Bourbon+ Premiere Issue

I state in my Statement of Ethics that, if I ever discuss a product that is produced by one of my friends, I will disclose it at the beginning of the article. Fred Minnick is my friend. And while I don’t know his exact relationship with the publication he is Editor-in-Chief of, I did buy the subscription to support his work. All opinions on that work are my own, but it won’t hurt to keep in mind that I might be biased.

It’s been over 15 years now since I started my career. My second career, actually. My first was as a shipping coordinator at a metal stamping factory. Eventually, the grind of factory work wore on me to the point where a change was needed. Enter college and a fancy degree in graphic design.

My first real job in my new career was as one of a team of designers for a log home magazine. I eventually worked my way up to the Design Director position. I had a team of designers and was in charge of how the magazine looked and the experience our readers had as they interacted with it.

One of the proudest moments of my working life was when I walked into a random Barnes & Noble, in a part of the country that was nowhere near home, and found one of “my” issues of the magazine on the newsstand. If the world had developed smartphones yet, I would have probably snapped a photo of the page with my name on it.

Eventually, that job went away, and I moved on to other areas of design work. First newspapers, then agencies, marketing departments and now freelance. But my love of magazines never went away. Somewhere in the back of my head was a little dream that one day I would make my own. So it was with great interest that I learned that my friend Fred Minnick was going to be the Editor-in-Chief of a new Bourbon-focused publication. If I wasn’t going to realize my little idea, I couldn’t think of a better person to vicariously realize it through.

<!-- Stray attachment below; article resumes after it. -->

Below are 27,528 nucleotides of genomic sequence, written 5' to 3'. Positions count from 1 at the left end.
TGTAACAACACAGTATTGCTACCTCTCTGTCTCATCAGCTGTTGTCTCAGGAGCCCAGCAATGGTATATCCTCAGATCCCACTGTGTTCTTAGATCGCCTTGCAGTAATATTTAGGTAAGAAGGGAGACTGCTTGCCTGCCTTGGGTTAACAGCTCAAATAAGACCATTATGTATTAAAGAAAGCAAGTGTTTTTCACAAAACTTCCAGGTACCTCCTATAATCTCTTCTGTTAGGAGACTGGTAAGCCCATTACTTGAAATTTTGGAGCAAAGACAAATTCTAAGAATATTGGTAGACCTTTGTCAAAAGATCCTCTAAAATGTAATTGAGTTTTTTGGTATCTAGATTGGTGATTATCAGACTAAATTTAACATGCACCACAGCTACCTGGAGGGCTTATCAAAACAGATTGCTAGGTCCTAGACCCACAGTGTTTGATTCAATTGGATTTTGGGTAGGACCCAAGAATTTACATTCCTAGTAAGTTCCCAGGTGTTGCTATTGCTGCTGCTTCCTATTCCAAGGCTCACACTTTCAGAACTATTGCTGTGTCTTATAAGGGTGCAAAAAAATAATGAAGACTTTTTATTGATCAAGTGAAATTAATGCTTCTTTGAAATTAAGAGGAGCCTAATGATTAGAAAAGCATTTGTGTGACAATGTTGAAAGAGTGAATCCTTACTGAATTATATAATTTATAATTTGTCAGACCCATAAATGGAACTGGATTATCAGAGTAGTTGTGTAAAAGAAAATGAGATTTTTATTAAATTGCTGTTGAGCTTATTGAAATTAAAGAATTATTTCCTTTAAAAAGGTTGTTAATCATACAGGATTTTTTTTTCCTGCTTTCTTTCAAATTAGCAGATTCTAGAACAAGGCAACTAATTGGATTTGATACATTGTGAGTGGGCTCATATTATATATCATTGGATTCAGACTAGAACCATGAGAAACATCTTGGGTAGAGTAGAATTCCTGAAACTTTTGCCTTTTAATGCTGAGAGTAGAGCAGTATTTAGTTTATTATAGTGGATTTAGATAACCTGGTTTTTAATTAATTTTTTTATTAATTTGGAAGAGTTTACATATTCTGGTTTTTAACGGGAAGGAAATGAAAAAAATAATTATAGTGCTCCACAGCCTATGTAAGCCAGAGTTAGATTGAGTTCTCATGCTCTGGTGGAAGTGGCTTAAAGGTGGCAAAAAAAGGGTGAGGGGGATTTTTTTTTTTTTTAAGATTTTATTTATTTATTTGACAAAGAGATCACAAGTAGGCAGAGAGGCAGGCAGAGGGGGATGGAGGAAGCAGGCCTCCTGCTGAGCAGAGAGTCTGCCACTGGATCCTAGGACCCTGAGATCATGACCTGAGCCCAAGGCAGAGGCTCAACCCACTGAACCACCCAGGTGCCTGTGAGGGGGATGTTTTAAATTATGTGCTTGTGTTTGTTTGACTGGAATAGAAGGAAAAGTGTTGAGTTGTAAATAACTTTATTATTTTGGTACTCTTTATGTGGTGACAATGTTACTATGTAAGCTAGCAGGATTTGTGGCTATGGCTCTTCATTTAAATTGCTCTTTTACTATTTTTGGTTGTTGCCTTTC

Bourbon+ Premiere Issue

Purchase Info: I subscribed to this at a $35 yearly subscription price. I see on the Bourbon+ website that you can do it for $30 if you so desire.

Nose: The delightful odor of ink on paper.

Mouth: Are you kidding? I’m not tasting this… I will however keep tasting the Four Roses OESQ single barrel that I was sipping on while I read the issue.

The issue is delightful. The book is a satisfying nine by eleven-ish inches in size. The paper feels like it has a slightly “soft-touch” coating to it. Most people like this…I’m not a fan, but I can live with it. The issue is beautiful. The layout is easy to read, with large and luxurious margins. It’s filled with beautiful large full-page, full-color photos. Even the ads are good looking. And the content?


Well, the content is fantastic. I mean, with names like Fred Minnick, Carla Carlton, Chuck Cowdery and Lew Bryson in the issue excellent content is expected. And the excellent content was delivered. There are departments and columns covering everything from entertaining to cocktails to craft distilling. Feature articles include a profile on Maker’s Mark’s Bill Samuels Jr., the science of corn, and even rum. This is a wide-ranging and comprehensive read covering all of the interests of the bourbon lover. I loved it and can’t wait until the next issue. accepts no advertising. It is solely supported by the sale of the hand-made products I sell at the BourbonGuy Gifts Etsy store. If you'd like to support, please visit Thanks!

Four Roses Single Barrel: Private Selections from Binny's, OESQ and OESF

Well, my wife left. 

Not forever, just for the weekend. It's times like this when I realize just how much she does around here. Sure, I do a fair bit of the cooking even when she is here but that isn't what I'm talking about. No, she performs that greatest of all tasks: she deflects the kid. 

My daughter is a bit of a worrier. Add in the fact that she is in her mid-twenties, and hasn't realized that other people know things yet, and you have the makings of a doting and slightly condescending young lady. One who is pretty sure that I can't take care of myself for a few days even though I took care of her for somewhere in the neighborhood of 20 years. 

Luckily I convinced her that I wouldn't starve this evening and she decided to go out to see her I just need to find something to eat. I had planned to run to the store before she left but I didn't, and she took the car. Guess she wasn't that worried.

But even though I may not know what I am going to eat, I have a pretty good idea of what I am going to drink this evening. Last weekend my wife and I tasted two different private selections of Four Roses from Binny's in Bloomington, Illinois. Binny's is mostly a Chicago chain, but they have a couple of locations further south in Illinois that I drive past on my to and from Kentucky.